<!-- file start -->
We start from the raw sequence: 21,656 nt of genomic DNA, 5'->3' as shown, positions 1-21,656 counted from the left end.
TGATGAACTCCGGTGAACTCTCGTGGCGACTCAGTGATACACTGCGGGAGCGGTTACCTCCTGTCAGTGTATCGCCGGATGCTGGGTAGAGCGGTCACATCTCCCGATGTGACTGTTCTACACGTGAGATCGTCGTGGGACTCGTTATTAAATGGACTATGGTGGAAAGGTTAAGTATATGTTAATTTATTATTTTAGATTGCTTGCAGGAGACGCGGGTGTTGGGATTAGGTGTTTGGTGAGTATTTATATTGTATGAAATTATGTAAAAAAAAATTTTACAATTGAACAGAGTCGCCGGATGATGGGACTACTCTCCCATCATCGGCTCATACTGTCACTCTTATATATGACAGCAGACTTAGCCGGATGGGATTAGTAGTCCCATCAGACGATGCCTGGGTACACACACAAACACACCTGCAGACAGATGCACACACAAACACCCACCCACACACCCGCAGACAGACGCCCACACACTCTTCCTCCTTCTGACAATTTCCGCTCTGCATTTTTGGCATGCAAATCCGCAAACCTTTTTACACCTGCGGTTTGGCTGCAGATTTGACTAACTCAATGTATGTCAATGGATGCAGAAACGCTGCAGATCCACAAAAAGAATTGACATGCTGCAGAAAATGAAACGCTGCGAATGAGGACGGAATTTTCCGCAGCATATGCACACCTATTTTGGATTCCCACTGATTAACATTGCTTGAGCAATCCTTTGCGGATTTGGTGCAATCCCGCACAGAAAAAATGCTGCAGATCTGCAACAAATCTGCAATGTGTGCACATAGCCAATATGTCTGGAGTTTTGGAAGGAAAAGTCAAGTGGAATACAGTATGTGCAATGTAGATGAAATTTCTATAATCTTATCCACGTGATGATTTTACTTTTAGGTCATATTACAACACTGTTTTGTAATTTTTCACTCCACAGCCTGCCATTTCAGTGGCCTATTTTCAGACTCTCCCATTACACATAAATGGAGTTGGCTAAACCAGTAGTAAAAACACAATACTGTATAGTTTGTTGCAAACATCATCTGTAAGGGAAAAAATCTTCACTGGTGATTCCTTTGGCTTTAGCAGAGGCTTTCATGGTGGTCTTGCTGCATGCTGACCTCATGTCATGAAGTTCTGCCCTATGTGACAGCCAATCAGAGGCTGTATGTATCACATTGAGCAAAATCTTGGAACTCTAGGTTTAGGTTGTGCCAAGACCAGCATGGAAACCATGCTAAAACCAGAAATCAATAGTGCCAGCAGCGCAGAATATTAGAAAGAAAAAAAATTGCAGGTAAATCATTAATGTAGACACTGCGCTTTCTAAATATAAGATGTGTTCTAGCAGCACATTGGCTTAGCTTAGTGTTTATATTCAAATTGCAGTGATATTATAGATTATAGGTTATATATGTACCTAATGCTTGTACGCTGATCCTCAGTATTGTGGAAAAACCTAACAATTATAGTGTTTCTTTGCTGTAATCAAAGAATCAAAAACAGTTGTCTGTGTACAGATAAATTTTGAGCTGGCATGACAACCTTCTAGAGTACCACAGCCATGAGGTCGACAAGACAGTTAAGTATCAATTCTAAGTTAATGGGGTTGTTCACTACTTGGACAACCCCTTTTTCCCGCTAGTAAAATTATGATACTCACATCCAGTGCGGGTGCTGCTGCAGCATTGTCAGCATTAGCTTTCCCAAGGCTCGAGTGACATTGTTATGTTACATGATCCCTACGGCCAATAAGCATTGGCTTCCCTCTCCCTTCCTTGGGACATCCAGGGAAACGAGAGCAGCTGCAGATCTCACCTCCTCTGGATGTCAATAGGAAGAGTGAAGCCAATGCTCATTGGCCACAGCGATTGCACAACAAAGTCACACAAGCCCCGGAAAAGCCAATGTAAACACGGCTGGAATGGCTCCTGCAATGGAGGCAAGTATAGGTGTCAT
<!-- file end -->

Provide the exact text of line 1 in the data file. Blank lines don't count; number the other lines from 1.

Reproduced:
We start from the raw sequence: 21,656 nt of genomic DNA, 5'->3' as shown, positions 1-21,656 counted from the left end.